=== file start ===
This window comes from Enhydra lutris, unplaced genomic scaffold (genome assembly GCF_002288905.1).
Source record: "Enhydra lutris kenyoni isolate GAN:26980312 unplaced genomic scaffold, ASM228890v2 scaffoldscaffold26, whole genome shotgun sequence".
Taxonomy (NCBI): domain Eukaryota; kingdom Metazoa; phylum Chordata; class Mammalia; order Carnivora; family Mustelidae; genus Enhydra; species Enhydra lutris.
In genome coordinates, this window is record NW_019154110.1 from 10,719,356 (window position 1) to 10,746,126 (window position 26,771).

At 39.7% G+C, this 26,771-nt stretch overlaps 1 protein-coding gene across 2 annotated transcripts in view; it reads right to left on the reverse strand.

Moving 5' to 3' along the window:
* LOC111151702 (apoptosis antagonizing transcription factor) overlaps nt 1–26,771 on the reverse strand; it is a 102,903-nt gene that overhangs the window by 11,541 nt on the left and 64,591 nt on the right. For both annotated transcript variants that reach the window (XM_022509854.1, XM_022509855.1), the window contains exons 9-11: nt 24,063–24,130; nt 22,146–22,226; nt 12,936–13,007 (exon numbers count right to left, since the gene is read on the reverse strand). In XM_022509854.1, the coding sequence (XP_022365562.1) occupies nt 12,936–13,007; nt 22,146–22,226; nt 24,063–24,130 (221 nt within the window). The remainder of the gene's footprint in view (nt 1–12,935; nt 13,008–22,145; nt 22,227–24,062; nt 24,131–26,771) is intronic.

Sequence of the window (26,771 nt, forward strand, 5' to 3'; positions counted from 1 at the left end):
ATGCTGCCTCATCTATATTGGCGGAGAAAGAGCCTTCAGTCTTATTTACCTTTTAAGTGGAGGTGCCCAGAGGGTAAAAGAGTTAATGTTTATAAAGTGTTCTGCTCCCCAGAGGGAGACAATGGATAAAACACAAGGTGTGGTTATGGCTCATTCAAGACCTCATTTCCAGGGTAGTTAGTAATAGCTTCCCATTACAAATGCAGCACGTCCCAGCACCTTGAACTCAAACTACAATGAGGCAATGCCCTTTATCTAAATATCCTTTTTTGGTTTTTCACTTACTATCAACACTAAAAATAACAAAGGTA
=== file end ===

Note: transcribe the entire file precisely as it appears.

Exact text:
This window comes from Enhydra lutris, unplaced genomic scaffold (genome assembly GCF_002288905.1).
Source record: "Enhydra lutris kenyoni isolate GAN:26980312 unplaced genomic scaffold, ASM228890v2 scaffoldscaffold26, whole genome shotgun sequence".
Taxonomy (NCBI): domain Eukaryota; kingdom Metazoa; phylum Chordata; class Mammalia; order Carnivora; family Mustelidae; genus Enhydra; species Enhydra lutris.
In genome coordinates, this window is record NW_019154110.1 from 10,719,356 (window position 1) to 10,746,126 (window position 26,771).

At 39.7% G+C, this 26,771-nt stretch overlaps 1 protein-coding gene across 2 annotated transcripts in view; it reads right to left on the reverse strand.

Moving 5' to 3' along the window:
* LOC111151702 (apoptosis antagonizing transcription factor) overlaps nt 1–26,771 on the reverse strand; it is a 102,903-nt gene that overhangs the window by 11,541 nt on the left and 64,591 nt on the right. For both annotated transcript variants that reach the window (XM_022509854.1, XM_022509855.1), the window contains exons 9-11: nt 24,063–24,130; nt 22,146–22,226; nt 12,936–13,007 (exon numbers count right to left, since the gene is read on the reverse strand). In XM_022509854.1, the coding sequence (XP_022365562.1) occupies nt 12,936–13,007; nt 22,146–22,226; nt 24,063–24,130 (221 nt within the window). The remainder of the gene's footprint in view (nt 1–12,935; nt 13,008–22,145; nt 22,227–24,062; nt 24,131–26,771) is intronic.

Sequence of the window (26,771 nt, forward strand, 5' to 3'; positions counted from 1 at the left end):
ATGCTGCCTCATCTATATTGGCGGAGAAAGAGCCTTCAGTCTTATTTACCTTTTAAGTGGAGGTGCCCAGAGGGTAAAAGAGTTAATGTTTATAAAGTGTTCTGCTCCCCAGAGGGAGACAATGGATAAAACACAAGGTGTGGTTATGGCTCATTCAAGACCTCATTTCCAGGGTAGTTAGTAATAGCTTCCCATTACAAATGCAGCACGTCCCAGCACCTTGAACTCAAACTACAATGAGGCAATGCCCTTTATCTAAATATCCTTTTTTGGTTTTTCACTTACTATCAACACTAAAAATAACAAAGGTA